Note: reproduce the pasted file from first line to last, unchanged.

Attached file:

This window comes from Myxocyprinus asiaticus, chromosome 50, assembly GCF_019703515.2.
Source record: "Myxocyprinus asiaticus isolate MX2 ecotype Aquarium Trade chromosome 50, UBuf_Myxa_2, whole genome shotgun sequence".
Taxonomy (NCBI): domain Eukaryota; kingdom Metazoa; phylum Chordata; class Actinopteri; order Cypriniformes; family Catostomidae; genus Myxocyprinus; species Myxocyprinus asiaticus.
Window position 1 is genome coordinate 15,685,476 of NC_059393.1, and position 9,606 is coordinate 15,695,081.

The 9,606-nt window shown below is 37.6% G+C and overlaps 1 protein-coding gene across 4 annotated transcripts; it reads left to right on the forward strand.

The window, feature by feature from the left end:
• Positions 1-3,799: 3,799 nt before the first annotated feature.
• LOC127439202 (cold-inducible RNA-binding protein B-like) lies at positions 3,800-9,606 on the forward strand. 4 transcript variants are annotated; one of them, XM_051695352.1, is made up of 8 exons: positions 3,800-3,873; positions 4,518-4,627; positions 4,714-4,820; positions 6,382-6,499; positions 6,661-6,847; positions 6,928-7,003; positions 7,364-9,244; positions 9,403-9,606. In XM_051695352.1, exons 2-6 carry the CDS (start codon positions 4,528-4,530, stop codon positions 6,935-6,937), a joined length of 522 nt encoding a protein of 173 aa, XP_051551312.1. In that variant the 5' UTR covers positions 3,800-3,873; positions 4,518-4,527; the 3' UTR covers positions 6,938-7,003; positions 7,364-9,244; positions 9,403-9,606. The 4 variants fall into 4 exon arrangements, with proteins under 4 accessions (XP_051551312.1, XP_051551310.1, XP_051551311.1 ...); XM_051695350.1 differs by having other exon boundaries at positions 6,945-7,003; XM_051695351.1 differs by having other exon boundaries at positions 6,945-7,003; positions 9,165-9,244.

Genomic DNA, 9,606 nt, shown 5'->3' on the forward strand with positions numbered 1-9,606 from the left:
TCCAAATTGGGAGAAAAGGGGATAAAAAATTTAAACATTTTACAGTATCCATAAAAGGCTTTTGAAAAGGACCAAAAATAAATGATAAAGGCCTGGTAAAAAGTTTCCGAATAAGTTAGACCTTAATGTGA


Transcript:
This window comes from Myxocyprinus asiaticus, chromosome 50, assembly GCF_019703515.2.
Source record: "Myxocyprinus asiaticus isolate MX2 ecotype Aquarium Trade chromosome 50, UBuf_Myxa_2, whole genome shotgun sequence".
Taxonomy (NCBI): domain Eukaryota; kingdom Metazoa; phylum Chordata; class Actinopteri; order Cypriniformes; family Catostomidae; genus Myxocyprinus; species Myxocyprinus asiaticus.
Window position 1 is genome coordinate 15,685,476 of NC_059393.1, and position 9,606 is coordinate 15,695,081.

The 9,606-nt window shown below is 37.6% G+C and overlaps 1 protein-coding gene across 4 annotated transcripts; it reads left to right on the forward strand.

The window, feature by feature from the left end:
• Positions 1-3,799: 3,799 nt before the first annotated feature.
• LOC127439202 (cold-inducible RNA-binding protein B-like) lies at positions 3,800-9,606 on the forward strand. 4 transcript variants are annotated; one of them, XM_051695352.1, is made up of 8 exons: positions 3,800-3,873; positions 4,518-4,627; positions 4,714-4,820; positions 6,382-6,499; positions 6,661-6,847; positions 6,928-7,003; positions 7,364-9,244; positions 9,403-9,606. In XM_051695352.1, exons 2-6 carry the CDS (start codon positions 4,528-4,530, stop codon positions 6,935-6,937), a joined length of 522 nt encoding a protein of 173 aa, XP_051551312.1. In that variant the 5' UTR covers positions 3,800-3,873; positions 4,518-4,527; the 3' UTR covers positions 6,938-7,003; positions 7,364-9,244; positions 9,403-9,606. The 4 variants fall into 4 exon arrangements, with proteins under 4 accessions (XP_051551312.1, XP_051551310.1, XP_051551311.1 ...); XM_051695350.1 differs by having other exon boundaries at positions 6,945-7,003; XM_051695351.1 differs by having other exon boundaries at positions 6,945-7,003; positions 9,165-9,244.

Genomic DNA, 9,606 nt, shown 5'->3' on the forward strand with positions numbered 1-9,606 from the left:
TCCAAATTGGGAGAAAAGGGGATAAAAAATTTAAACATTTTACAGTATCCATAAAAGGCTTTTGAAAAGGACCAAAAATAAATGATAAAGGCCTGGTAAAAAGTTTCCGAATAAGTTAGACCTTAATGTGA